You can create any number of command-queues to the same device in the same context.
Similarly you can create as many contexts as you want - with each context having multiple queues to same device.
In some platforms, Multiple CQs in the same device will help to overlap kernel execution with PCIe memory transfers.
Recently, AMD has uploaded a small sample showing how you can achieve this.
Check the link below:
Thanks for the link to the example.
I have found in the example that they have created multiple command queues on a device and with one context. So i get an example for the first problem domain where i can create any number of command queues to the same device in the same context.
Can you give any example to reference to the case study where you can create many contexts - with each context having multiple queues to the same device ?
Technically speaking -- Creating 2 contexts on same device makes "memory sharing " difficult. Since "cl_mem" objects are tied to the context, transferring data between contexts requires multiple copies -- which is a tremendous waste of time.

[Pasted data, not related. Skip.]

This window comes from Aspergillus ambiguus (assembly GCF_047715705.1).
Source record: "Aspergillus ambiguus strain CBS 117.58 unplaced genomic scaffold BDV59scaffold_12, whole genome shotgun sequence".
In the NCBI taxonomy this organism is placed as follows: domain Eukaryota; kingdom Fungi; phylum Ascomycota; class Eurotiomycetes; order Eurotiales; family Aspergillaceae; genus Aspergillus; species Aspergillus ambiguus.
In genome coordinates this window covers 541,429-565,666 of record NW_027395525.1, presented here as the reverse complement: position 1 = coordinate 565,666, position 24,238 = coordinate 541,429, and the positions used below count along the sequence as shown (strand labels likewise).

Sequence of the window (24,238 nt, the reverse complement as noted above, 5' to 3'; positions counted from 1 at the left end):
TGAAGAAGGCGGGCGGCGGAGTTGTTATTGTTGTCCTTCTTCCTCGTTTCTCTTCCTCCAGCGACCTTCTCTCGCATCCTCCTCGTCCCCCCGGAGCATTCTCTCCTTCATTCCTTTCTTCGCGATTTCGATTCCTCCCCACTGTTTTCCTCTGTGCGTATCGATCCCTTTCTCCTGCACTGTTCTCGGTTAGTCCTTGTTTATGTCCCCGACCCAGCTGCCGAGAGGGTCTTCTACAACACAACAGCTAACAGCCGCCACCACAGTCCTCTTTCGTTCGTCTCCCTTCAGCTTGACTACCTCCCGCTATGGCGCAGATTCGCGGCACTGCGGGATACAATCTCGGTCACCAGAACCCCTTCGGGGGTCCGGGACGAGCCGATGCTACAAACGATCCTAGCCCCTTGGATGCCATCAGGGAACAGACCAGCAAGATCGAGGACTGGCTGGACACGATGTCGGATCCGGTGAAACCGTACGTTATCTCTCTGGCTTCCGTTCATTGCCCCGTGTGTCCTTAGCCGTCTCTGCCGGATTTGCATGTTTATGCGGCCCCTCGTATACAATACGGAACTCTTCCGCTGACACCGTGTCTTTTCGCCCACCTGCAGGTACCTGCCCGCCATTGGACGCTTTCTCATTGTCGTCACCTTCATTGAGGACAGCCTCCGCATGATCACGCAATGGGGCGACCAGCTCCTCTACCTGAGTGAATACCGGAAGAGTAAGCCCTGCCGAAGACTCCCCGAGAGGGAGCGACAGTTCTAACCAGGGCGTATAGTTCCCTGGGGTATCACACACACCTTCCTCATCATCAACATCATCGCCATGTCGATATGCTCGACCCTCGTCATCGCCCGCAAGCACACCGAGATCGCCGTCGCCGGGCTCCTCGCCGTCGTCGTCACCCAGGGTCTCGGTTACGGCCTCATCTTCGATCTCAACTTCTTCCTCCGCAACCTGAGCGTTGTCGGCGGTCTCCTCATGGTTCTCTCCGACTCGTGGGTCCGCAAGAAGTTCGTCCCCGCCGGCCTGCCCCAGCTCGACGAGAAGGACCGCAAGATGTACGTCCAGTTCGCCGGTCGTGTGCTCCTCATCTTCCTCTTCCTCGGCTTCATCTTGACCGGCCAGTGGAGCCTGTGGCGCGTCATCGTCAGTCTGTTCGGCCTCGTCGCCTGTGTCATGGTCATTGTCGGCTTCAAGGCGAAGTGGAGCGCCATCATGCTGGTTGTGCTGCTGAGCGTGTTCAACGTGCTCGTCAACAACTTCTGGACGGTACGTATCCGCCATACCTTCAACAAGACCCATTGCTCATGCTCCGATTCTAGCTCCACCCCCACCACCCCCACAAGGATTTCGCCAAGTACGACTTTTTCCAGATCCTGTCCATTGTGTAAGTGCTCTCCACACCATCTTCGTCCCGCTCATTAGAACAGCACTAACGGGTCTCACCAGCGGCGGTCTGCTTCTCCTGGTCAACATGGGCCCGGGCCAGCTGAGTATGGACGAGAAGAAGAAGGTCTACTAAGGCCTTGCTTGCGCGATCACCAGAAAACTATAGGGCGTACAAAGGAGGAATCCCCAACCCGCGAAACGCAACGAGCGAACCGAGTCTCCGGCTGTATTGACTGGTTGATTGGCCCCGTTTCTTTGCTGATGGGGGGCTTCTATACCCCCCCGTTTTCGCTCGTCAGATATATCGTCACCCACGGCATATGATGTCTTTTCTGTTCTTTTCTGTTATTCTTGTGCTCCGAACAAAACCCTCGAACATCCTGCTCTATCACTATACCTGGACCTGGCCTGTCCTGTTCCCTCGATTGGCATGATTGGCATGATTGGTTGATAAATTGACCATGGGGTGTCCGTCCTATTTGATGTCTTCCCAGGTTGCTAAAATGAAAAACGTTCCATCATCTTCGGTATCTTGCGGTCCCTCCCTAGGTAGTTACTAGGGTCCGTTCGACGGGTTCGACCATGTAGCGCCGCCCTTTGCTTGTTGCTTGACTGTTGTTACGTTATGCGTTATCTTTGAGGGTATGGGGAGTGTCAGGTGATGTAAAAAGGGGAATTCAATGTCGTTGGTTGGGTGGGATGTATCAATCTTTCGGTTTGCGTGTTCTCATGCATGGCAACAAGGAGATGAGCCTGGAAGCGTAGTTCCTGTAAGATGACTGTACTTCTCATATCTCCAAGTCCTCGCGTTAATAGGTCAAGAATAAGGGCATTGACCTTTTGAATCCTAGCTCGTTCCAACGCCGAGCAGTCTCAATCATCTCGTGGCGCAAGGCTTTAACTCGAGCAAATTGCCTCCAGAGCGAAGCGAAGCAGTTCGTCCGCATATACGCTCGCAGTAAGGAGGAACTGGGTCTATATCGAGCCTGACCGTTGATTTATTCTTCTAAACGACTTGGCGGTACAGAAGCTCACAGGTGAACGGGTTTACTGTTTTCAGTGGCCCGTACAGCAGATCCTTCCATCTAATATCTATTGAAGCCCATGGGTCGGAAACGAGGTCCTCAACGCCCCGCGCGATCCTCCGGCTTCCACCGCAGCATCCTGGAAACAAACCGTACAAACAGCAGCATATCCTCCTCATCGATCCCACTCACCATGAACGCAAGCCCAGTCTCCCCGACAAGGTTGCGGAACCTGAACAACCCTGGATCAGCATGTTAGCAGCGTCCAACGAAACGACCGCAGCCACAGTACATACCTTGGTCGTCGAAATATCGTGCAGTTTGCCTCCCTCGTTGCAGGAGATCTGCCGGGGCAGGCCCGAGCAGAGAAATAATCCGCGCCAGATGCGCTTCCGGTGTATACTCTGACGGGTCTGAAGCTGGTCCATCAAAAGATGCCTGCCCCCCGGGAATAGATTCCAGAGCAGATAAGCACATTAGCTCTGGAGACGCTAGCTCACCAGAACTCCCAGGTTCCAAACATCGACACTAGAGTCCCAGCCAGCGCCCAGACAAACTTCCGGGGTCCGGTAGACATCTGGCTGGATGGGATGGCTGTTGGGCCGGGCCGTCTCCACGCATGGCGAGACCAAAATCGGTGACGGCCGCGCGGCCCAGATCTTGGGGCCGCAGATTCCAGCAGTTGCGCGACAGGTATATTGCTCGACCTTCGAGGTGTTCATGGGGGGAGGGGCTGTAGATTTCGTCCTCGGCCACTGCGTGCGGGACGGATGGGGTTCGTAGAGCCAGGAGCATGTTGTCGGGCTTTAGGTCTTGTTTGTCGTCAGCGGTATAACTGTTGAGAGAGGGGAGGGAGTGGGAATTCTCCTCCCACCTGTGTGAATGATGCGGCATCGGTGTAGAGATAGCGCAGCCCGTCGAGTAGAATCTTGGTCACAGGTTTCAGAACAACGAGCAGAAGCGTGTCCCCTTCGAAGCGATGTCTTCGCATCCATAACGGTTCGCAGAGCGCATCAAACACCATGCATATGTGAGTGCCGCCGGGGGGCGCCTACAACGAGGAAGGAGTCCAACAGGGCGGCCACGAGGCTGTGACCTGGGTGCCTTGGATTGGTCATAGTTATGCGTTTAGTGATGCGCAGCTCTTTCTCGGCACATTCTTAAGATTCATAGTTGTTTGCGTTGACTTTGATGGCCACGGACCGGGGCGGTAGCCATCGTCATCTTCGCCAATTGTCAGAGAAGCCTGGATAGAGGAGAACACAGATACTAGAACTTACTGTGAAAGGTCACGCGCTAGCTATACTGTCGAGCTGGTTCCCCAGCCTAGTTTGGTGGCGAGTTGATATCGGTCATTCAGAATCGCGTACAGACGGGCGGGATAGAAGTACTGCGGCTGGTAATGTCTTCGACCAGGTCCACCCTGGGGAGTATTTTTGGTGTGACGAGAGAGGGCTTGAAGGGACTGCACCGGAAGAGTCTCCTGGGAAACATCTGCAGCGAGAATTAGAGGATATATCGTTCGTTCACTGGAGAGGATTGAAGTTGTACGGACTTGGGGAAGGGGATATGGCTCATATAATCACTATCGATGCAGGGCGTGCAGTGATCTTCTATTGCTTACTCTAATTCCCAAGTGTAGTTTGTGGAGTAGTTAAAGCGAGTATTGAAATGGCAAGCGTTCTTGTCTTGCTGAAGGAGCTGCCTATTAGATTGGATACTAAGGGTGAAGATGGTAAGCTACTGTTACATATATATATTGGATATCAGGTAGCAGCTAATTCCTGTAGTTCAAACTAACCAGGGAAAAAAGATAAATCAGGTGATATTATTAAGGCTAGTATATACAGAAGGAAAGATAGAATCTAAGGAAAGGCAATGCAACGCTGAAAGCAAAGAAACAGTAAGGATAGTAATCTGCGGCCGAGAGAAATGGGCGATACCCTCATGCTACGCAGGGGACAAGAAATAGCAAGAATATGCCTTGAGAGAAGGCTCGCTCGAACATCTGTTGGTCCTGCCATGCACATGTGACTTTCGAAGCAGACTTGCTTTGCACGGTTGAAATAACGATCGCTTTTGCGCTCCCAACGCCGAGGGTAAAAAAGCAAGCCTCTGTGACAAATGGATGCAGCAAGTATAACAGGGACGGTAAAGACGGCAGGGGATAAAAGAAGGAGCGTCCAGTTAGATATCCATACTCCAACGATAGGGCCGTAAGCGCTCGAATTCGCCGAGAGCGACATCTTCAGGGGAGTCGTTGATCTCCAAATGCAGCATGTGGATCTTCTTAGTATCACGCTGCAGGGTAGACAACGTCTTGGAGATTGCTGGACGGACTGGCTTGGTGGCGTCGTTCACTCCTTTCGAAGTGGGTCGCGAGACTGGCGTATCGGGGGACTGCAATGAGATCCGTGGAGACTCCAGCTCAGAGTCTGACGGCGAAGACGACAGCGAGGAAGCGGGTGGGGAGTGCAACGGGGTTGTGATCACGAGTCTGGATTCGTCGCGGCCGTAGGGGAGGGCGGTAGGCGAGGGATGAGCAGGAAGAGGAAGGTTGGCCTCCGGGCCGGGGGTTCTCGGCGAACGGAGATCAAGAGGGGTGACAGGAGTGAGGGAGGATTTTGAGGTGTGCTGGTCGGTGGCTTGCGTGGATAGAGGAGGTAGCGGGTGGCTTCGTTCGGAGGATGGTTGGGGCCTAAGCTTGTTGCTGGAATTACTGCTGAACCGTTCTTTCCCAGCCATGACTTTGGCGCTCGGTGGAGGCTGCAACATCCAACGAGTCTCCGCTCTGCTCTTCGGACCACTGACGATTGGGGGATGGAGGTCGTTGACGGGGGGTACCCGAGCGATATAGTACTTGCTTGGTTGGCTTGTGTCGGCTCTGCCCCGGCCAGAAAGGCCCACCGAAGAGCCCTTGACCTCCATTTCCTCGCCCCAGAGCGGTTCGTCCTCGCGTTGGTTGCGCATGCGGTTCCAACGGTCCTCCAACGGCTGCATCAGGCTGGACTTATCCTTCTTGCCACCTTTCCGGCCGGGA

So, if you have multiple contexts -- then they should be doing completely independent things that dont need communication between them.
A simple example is a a scenario when your application is linked to multiple libraries which provide for OpenCL acceleration. Possibly one library is using OpenCL acceleration to image-processing and the other library is doing some speech recognition using OpenCL -- Just a wierd example. There could be better ones. Perhaps other Devgurus in this forum could unleash ther imagination...
Multiple Contexts are more likely to be seen when OpenCL compatible devices from different vendors are present in a single system. For example a machine with AMD GPU + NVIDIA GPU would require two contexts, if you want to divide the work among these GPUs.